How can this apply to you?
As a college student, you are being exposed to a very different world around you. One you may not have ever known or have only dipped your feet in. It is a time where freedom is given, responsibilities run toward you, and motivation and passion begin to ride the highs and lows. And it doesn’t end here! 

The process and stages of culture shock will come and go all throughout your life. In your career, home, life goals, education, and much more. That is OKAY! These four stages will help you understand yourself and push through the many crises you will come across. It is not a program that you graduate from after you have completed the last step, it is an everlasting mechanism that aids you in recognizing the control you have on your life, and future.  

Of Possible Interest:
On the Job – all our blog posts on the topic
Diversity in the Workplace – all our blog posts on the topic
Now That You’re On the Job – our Pinterest board filled with articles & resources

Read Gao’s other posts

Photo Source: Unsplash | Markus Spiske

Benefits of Using a Planner

By: Stephanie

Often times, we find ourselves overwhelmed in the pile of work we’ve accumulated over the day, week, or more! We either have meetings to plan, practices to go to, or exams to prepare for. I am here to give you reasons as to why you should use a planner.

If You Write It, You Won’t Forget It
Many people I talk to, surprisingly, do NOT use a planner. Shocker statement, yes. They’ve told me they have their brain to retain information as well as “remember” these events as they come. However, I know that is absolutely not the case for everyone.

Some of us don’t have the best memory, in fact, “within one hour, people will have forgotten an average of fifty percent of the information you presented” (source). We are so busy with our work, we tend to forget what we just said! However, writing it down will help remind you what tasks you need to have completed before the end of the day. You won’t have to use your brain space to remember these that you need to complete and forgetting might be a big yikes in the future.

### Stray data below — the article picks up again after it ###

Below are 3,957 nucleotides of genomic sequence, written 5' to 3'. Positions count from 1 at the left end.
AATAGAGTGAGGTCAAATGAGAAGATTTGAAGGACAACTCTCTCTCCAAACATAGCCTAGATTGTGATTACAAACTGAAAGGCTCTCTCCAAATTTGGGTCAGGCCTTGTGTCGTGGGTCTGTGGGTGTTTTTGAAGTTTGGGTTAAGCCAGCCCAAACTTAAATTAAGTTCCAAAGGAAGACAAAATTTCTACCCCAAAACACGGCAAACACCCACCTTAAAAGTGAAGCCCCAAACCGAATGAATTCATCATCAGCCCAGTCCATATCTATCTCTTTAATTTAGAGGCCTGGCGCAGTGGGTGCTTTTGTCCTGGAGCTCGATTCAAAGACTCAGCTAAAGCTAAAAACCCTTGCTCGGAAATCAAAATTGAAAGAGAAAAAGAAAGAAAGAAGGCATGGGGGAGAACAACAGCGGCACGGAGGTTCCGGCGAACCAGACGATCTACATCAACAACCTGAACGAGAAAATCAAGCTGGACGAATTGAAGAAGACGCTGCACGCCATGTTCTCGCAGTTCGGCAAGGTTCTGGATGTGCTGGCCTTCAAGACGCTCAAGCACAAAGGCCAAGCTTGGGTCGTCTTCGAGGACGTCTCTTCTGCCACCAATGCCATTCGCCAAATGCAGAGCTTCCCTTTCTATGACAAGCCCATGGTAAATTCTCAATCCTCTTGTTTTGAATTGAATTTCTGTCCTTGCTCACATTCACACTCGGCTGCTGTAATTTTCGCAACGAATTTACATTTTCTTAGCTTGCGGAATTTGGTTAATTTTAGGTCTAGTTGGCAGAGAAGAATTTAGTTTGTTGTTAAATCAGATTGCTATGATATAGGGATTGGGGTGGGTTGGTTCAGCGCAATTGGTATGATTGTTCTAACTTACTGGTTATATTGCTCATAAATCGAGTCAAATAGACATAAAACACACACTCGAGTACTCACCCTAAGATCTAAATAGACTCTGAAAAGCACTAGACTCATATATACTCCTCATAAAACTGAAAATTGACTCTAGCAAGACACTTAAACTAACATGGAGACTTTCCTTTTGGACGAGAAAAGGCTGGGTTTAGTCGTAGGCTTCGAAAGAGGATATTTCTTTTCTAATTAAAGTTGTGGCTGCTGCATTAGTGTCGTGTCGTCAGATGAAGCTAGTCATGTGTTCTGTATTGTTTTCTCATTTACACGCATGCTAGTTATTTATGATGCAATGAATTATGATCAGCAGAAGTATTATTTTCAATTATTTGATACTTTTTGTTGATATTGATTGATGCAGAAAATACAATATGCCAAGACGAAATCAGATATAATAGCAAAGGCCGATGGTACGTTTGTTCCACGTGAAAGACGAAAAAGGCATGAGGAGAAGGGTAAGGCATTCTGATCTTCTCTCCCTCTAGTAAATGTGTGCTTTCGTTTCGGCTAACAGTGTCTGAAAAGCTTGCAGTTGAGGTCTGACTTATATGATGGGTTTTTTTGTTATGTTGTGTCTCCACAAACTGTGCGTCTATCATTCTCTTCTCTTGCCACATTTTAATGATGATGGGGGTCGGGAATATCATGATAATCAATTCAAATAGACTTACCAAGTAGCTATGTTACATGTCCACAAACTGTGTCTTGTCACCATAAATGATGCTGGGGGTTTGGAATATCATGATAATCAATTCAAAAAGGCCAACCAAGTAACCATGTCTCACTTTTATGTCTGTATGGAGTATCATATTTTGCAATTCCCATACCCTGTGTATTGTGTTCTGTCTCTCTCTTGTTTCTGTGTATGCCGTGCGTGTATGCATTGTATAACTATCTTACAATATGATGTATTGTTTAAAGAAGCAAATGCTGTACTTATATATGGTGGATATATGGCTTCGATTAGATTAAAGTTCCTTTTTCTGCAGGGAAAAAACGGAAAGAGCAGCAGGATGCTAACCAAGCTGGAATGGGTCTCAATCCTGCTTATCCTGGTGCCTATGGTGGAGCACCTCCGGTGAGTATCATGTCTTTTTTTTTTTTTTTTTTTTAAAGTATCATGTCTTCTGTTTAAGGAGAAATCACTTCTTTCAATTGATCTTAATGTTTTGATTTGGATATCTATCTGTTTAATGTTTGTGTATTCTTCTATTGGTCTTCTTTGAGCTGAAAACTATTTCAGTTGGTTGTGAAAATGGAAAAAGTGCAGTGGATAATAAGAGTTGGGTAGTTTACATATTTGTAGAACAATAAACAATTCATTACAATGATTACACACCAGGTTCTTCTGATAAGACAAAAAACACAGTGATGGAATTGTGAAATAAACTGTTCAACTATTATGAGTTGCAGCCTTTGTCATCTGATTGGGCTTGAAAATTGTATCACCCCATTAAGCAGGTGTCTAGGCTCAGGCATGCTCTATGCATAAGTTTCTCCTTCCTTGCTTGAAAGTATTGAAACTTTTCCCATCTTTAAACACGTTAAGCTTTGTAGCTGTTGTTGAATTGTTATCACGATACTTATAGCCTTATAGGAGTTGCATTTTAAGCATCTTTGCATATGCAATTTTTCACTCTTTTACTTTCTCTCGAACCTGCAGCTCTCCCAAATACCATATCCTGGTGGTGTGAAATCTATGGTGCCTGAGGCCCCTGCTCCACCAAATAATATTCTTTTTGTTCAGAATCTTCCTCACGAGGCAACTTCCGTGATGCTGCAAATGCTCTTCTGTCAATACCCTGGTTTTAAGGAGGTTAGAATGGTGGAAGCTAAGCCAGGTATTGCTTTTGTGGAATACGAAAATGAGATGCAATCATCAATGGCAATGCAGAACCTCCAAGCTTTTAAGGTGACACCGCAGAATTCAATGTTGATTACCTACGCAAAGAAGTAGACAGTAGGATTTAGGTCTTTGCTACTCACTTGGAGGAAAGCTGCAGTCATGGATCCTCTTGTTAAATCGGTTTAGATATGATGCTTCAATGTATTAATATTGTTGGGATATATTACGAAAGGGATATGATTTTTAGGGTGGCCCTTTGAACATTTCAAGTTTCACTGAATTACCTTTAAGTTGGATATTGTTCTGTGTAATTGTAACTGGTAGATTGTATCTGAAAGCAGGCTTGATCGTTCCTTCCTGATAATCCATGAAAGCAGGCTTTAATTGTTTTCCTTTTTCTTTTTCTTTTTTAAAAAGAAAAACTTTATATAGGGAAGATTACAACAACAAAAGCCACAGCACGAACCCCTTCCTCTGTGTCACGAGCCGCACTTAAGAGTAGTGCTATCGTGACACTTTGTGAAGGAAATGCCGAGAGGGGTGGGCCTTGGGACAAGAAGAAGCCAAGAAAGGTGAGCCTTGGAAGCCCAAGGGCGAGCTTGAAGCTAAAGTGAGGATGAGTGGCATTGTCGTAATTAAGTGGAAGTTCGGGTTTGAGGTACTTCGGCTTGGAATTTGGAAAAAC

Text: Benefits of using a planner
Image: planners stacked on white background

Priorities, priorities, priorities!
Once you’ve viewed all of your tasks, you’re at least not panicking about what you may have forgotten to do! Now you can organize what needs to be done first. Organizing your to-do list will help you with time management and finish your work efficiently. Start with the deadlines. If something is due three weeks from now versus the next day, starting with the closer due date makes much more sense than starting a project that is due later. 

Health Benefits
Having a planner is a stress reliever. When I look at my planner, I know that I feel less stressed because I know exactly what needs to be done. I also use my planner for work because my schedule is not always consistent and meetings are very frequent. Keeping a planner will help you because it is a stress reliever that will keep you mentally healthy.

Procrastinating… I think not!
Most of us have good habits but a bad habit that some of us may have is procrastination. Planners keep you from procrastinating! After looking at your planner, you might have so much to do that, there’s no time to put it off. So, make it a good habit to use your planner and stomp your bad habit of procrastinating. The more work you finish before bed, the more sleep you’ll get!

Develop A Skill
Using a planner can help you develop many helpful skills that are beneficial for you. You will stay more organized and on top of your game from planning what you have to do. Another skill you’ll slowly develop is time management. Because you will be prioritizing your tasks and work that needs to be completed, using your time wisely is very critical. Lastly, you’ll develop strategic planning. Prioritizing your tasks and finishing things when they need to get done will maximize your productivity and help keep you healthy. You will be able to fit more activities in your schedule and even get that exercise that you’ve been putting off since New Year’s!

Links to favorite planners: Bullet Journaling; Planners

Of Possible Interest:
Productivity & Wellness – all our blog posts on the topic
Healthy on the Job – our Pinterest board filled with articles & resources

Read Stephanie’s other posts

Tips for Time Management

By: Kendra

In starting my second year here at UMD, I have found myself having to make some changes from how I lived out my first two semesters here. Specifically, I have had to put more thought and effort into managing my time. During my first year at UMD, I took only 15 credits per semester and I took them all in-person. Also, I worked only about 10 hours per week. I was involved in intramurals, psychology club, and dedicated to working out, which has all remained. This year, though, I am taking 18 credits, 12 of which are online, and working 20-25 hours per week. Because of this increase in coursework and time spent working, I needed to add and change some of my previous habits in order to better manage my time. I’m sharing my tips with you for how I make sure I get everything done when it is supposed to be done: 

Prioritize Sleep